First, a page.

On October 12, 2017, the
Grampaw Pettibone Squadron was honored to have as its guest speaker, Doniphan (Don) B. Shelton , RADM, USN (Ret.). ADM Shelton shared a portion of his experience as a 40+ year U.S. Navy professional, both as a shipboard enlisted man and pilot.
Admiral Shelton began his talk describing his early navy career beginning when he first enlisted in August 1939 under a six-year enlistment, with expectation for US Naval Academy appointment. Boot camp was in the San Diego area and initial assignment as a Seaman was aboard the battleship USS New Mexico. Subsequent assignment to the USS California would have resulted in being present at Pearl Harbor on December 7, 1941. This did not occur due to his transfer to the US Naval Academy Prep Class in October 1940.
The admiral described his early shipboard experience as an enlisted sailor polishing teak decks with a pumice stone and salt water known as ‘holystoning’ to the culinary experience during breakfast meals of baked beans and fried eggs. After graduating from the US Naval Academy in 1944, he was assigned to the Light Cruiser the USS St Louis as a Turret Officer. During his tour, the ship participated in the Leyte Gulf campaign and was attacked by 13 enemy aircraft, four of which struck the St Louis in a Kamikaze attack resulting in considerable damage, F6F-5n Night fighter F7U-3 Cutlass GPs C.O. Tim Brown(L) thanks RADM Sheldon(R). injuries and loss of life by fellow crew members.
Coincident with the war ending, the admiral requested and was granted approval to detach from his shipboard assignment in August 1945 and report for flight training. Overcoming some delay release was granted just before the end of that month.
After completing flight training in June 1947, our speaker was assigned to a naval night fighter unit flying F6F-5N. This unit was the first night fighter unit to deploy after the war on a carrier and participated in the “Around The World Cruise” on the USS Tarawa.
Subsequent night fighter assignments included flying the F4U-5N in Korea. His flying skills paid off upon returning from a mission when engine failure forced a dead-stick landing aboard ship. The admiral described a second dead stick landing while flying an F3H at Patuxent River, MD which occurred when a portion of the protective heat shielding failed during a flight test causing a total engine failure. Beginning in 1951, our speaker was assigned to Navy Test Pilot School followed by assignment to the Service Test Division and then as project officer on the Cutlass F7U-3 at the end of 1953. This aircraft had a highly unusual semi-tailless design. Records show and our speaker confirmed one of the toughest problems pilots encountered during testing was the aircraft nasty stall characteristics which included a yaw, side-ways movement and post-stall gyration leading to a very dangerous ride, where some pilots chose an ejection when unable to recover. Our speaker noted that the recovery technique once the gyration began was to put the stick just a bit aft of neutral—no lateral or rudder input—hang on and the aircraft would recover nicely.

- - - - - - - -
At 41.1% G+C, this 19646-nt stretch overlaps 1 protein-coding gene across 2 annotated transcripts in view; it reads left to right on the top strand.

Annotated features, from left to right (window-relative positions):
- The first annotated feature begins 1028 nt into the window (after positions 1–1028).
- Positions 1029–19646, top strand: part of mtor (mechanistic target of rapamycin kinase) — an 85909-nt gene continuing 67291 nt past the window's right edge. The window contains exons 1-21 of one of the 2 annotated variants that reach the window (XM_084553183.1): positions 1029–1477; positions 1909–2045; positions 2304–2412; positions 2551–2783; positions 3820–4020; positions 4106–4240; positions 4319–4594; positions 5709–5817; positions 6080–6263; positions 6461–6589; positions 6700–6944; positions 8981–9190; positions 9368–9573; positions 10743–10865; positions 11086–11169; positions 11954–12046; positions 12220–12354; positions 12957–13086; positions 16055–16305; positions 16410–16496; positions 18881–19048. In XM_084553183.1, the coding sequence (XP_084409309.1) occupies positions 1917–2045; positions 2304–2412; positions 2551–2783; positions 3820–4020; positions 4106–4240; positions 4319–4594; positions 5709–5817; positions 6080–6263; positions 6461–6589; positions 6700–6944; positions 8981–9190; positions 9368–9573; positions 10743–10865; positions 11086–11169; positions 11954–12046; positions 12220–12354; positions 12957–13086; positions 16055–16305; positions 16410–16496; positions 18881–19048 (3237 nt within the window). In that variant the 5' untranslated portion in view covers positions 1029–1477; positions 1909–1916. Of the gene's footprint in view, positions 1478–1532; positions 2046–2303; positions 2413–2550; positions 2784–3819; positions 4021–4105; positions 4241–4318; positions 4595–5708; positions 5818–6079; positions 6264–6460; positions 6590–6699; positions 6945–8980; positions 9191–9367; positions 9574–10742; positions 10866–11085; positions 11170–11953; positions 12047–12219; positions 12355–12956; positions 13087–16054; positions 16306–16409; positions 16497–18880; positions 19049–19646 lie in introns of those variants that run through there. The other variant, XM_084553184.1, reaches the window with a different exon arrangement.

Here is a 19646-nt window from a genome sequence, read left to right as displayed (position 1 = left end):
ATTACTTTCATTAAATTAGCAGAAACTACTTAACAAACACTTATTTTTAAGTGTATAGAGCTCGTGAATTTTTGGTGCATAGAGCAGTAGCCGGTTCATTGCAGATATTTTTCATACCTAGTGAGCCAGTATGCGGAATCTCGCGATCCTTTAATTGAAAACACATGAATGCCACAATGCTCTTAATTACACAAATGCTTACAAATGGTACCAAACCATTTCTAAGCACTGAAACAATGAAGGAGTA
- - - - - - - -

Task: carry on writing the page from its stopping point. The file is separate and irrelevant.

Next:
When the project officer assignment occurred, our speaker was assigned to test the F7U-3 at NAS Miramar. During that time one of his test pilot team members was Wally Schirra, later to become an astronaut. Following Miramar, the admiral transferred to Moffett Field as team leader in TTU-3 (Transitional Training Unit) where a 50 hour syllabus for four pilots and maintenance personnel was created.
While the aircraft configuration during flight test included a rocket pod and onboard cannon, neither system was tested during flight. This decision was timely, due to the fact the firing of the cannon would have resulted in the spent shells being ingested into the engine intake, since no protective shielding was in place. In response to questions, the admiral indicated the F7U could have become an acceptable aircraft if the engines were improved which were subject to failure, the stall characteristics corrected and the nose strut design changed to reduce the danger of landing fatalities due to the strut location on hard landings penetrating the cockpit.
In conclusion, our speaker described his choice of favorite aircraft as the F4U-5N, F7F and his all time favorite the F8F-1 Bearcat.